Yeah. That came about because I had sent out all these demos to labels as Chymera. And I was doing the demo process all wrong: I was sending demos to my favorite labels, but I was sending them tracks that really didn’t suit them very well. So I got a little dejected when I didn’t hear back from them so I started off this little I Am An Exit thing around that time, made a few tracks, and stuck them up on the web anonymously and it got something like 6,000 downloads and loads of positive feedback. That led to the deal with Urbantorque. After that, though, I decided to just stick with Chymera. But, then again, who knows?
What’s coming up?
A lot of gigs. I don’t have an agent quite yet, but MySpace has been really useful in helping me to connect with people. I just got back from Russia and next month I’ll be going out to Israel and Italy. I’ve been putting a lot of effort into my live show and also my DJ sets, so I’m open to doing whatever, depending on the venue.
2007 was kinda crazy for you release-wise - each month it seemed there was a new Chymera release. Will that continue?
[laughs] You know a lot of that was down to the label industry, to be honest. Delays like the Ovum thing. Often you’ll sign a track and six months later it’ll finally be released. So, yeah, it’s kinda worked that way that there was a burst of releases like diarrhea, but I hope it’ll kind of even itself out a bit. And I’m slowing down with my tracks a bit, so working that musicality into the tracks may take a bit longer to get them there.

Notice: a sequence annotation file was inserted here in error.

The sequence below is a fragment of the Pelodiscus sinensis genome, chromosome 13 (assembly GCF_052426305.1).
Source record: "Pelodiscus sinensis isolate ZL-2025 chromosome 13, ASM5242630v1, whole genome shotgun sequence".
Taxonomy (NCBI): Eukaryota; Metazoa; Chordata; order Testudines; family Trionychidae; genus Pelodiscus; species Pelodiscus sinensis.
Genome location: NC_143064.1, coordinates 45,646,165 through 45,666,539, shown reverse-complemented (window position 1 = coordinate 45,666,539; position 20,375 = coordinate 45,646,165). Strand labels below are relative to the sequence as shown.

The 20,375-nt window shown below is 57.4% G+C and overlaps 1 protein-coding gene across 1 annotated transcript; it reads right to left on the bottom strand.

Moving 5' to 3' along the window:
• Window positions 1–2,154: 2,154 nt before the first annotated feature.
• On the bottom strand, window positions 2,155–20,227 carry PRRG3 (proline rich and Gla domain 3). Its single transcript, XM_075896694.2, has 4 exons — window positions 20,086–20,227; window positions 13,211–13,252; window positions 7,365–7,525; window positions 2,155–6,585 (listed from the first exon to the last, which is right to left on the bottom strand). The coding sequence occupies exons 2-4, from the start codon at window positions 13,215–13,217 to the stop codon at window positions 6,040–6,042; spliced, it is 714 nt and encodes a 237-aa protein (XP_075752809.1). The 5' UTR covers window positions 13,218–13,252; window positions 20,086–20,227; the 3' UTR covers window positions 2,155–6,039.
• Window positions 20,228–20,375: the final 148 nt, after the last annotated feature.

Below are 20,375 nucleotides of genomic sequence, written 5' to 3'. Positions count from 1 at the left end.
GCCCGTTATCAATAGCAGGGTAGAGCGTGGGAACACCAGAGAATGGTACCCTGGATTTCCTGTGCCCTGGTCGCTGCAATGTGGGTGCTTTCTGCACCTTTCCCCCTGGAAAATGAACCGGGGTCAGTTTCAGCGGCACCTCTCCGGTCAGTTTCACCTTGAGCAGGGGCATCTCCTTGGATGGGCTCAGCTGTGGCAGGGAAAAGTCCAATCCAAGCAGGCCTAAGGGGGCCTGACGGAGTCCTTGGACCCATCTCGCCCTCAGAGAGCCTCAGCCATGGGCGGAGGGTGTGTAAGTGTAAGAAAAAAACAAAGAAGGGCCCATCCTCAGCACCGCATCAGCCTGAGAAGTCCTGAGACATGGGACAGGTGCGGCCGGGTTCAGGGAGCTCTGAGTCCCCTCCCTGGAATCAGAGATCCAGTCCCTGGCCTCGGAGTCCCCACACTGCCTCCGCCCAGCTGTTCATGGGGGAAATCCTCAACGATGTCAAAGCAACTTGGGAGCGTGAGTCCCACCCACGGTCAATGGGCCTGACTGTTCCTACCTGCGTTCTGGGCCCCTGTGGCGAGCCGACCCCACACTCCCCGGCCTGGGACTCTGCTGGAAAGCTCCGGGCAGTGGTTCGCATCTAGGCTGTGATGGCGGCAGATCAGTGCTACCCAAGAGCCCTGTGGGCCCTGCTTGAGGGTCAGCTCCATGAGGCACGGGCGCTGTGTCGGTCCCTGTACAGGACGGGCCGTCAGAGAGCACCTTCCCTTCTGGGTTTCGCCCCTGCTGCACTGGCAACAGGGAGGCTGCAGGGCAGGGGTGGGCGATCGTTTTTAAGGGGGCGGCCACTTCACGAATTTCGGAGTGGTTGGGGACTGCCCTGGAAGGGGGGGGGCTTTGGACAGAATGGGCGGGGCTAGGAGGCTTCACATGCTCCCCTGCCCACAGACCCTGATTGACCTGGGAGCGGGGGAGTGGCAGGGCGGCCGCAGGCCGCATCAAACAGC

You’ve done a couple of remixes, but not lately it seems.
I’ve done three now. Remixes are something that I’m still trying to find my feet with. I’ve been sent a couple of remixes in the past where I didn’t really like the original track, but that I thought that “oh no, I have to remix this” so I just took the tiniest little part of it and remade it. But now I’m trying to go the other way: only picking tracks that I like or half-like that I can actually feel there is a significant part of it that I can then put my own stamp on.
What do you mean “finding your feet” exactly?
I was inexperienced with remixes really. When I was sent tracks I would say, “Sure, I’ll give it a go” a little bit ago. And then after two or three weeks and still nothing came out I just had to give up and say to them “I shouldn’t have actually taken this on in the first place. It just wasn’t the right track for me.” Now, I think, I’m making a better choice of tracks for remix. And now I’m finally able to make remixes that I’m happy with.
Who are some artists that you’d like to remix?
My favorite artists, of course: Steve Rachmad. Any of the UR camp, although I’m pretty sure there’s not much of a chance that would happen since they farm them out to the UR guys. But you never know. Delsin too. Some of the artists on there are very similar to what I’m doing.
Any non-techno people?
I would love to remix Nine Inch Nails. [laughs]
Isn’t he doing a project right now where he’s allowing people to take tracks from his last album or something like that?
Yeah, he did that. He puts up all the remix packs up on his website. Although, to be honest with you, I don’t really like a lot of his new stuff. Maybe it wouldn’t be such a good idea after all, but I’m sure there’s one or two tracks that I could do something with.